Former SCANA executive “silenced” for pointing to issues with nuclear project
SCE&G’s fate is expected to be decided next Friday, 16 months after the Cayce-based utility canceled its $9 billion nuclear plant construction project, kicking off a legal and political firestorm that has raged ever since.
The S.C. Public Service Commission has scheduled a 1 p.m. Dec. 14 meeting to set SCE&G’s electric rates moving forward and decide whether to approve Virginia-based Dominion Energy’s offer to buy SCE&G’s parent company, SCANA.
At stake is how much SCE&G’s customers will continue to pay in the form of higher power bills for two unfinished nuclear reactors that never will produce a watt of electricity. The utility’s 730,000 customers already have paid more than $2 billion — about $27 a month on their bills — after the PSC OK’d nine rate hikes over the past decade to finance the V.C. Summer Nuclear Station expansion project in Fairfield County.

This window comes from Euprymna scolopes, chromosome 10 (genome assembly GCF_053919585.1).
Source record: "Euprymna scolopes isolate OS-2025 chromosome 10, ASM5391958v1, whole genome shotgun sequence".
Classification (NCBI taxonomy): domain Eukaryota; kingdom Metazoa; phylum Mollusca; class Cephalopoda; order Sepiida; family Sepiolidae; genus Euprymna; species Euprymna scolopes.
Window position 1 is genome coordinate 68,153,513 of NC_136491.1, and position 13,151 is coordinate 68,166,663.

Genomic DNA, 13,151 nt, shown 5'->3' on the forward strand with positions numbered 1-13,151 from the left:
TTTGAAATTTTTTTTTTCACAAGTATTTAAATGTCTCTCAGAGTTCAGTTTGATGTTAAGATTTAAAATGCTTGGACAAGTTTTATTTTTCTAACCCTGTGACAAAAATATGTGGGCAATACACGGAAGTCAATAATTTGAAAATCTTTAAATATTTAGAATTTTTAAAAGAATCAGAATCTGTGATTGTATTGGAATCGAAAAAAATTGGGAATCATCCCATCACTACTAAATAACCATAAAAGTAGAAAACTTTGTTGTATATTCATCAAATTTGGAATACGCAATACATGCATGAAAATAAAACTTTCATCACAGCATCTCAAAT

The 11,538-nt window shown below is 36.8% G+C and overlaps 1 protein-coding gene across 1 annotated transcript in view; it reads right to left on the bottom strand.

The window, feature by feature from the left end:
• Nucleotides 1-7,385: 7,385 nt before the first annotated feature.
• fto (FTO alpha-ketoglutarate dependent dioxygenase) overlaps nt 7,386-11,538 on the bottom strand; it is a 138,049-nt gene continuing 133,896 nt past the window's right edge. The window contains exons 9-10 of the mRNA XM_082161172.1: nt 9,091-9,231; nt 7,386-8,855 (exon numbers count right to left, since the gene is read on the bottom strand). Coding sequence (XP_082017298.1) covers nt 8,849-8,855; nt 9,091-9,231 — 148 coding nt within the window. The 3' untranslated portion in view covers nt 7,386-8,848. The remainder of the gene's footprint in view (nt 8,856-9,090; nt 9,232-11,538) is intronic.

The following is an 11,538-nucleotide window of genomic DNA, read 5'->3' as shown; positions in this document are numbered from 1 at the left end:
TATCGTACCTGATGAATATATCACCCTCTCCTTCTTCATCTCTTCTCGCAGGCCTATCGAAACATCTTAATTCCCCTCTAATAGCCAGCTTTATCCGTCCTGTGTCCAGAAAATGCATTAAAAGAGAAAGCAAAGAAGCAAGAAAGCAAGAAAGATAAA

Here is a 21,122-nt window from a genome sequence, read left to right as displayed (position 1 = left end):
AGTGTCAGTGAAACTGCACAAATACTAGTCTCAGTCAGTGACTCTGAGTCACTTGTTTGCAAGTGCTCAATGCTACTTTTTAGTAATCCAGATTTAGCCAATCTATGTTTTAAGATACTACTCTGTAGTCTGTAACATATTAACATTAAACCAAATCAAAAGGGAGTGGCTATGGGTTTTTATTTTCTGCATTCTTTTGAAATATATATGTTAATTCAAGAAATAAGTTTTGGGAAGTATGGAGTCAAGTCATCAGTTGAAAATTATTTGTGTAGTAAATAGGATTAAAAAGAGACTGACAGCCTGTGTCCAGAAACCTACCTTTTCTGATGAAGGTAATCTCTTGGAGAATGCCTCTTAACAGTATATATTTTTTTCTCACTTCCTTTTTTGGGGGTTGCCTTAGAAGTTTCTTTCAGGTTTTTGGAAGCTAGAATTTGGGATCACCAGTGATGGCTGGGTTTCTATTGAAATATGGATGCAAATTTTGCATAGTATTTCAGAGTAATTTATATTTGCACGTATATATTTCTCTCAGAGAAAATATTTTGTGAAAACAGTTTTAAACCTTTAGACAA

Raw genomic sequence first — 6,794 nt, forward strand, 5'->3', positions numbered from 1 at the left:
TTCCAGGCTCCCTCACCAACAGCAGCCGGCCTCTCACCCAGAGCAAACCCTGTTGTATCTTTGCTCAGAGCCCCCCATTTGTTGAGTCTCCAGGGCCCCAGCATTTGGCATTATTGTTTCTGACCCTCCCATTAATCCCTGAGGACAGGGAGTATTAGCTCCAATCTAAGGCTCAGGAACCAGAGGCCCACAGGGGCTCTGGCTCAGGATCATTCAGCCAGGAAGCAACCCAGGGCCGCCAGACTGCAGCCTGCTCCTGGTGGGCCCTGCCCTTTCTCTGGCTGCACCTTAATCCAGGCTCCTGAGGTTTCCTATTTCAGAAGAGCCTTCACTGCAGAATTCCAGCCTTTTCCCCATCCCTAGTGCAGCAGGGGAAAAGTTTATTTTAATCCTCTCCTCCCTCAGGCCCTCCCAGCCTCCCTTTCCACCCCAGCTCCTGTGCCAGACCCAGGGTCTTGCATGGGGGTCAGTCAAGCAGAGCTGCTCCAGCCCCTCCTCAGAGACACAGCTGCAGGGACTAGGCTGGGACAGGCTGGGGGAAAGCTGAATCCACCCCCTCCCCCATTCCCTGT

The PSC held four weeks of hearings into the failed project and SCE&G’s rates last month.
The PSC is expected to approve Dominion’s offer to buy out SCANA and cut SCE&G’s power bills by up to $22 a month for the average residential customer.
Wall Street expects the Dominion-SCANA deal to be approved. SCANA’s stock, which plummeted after the V.C. Summer project collapsed, has rallied over the last three months, adding roughly $12 a share since late September.
Dominion’s offer also recently has picked up endorsements from S.C. Attorney General Alan Wilson, R-Lexington, and powerful S.C. House Speaker Jay Lucas, R-Darlington. The two are among 19 parties to the PSC case.
Attorneys for ratepayers suing SCANA over the nuclear project also have agreed to settle their lawsuits, so long as the Dominion deal becomes final.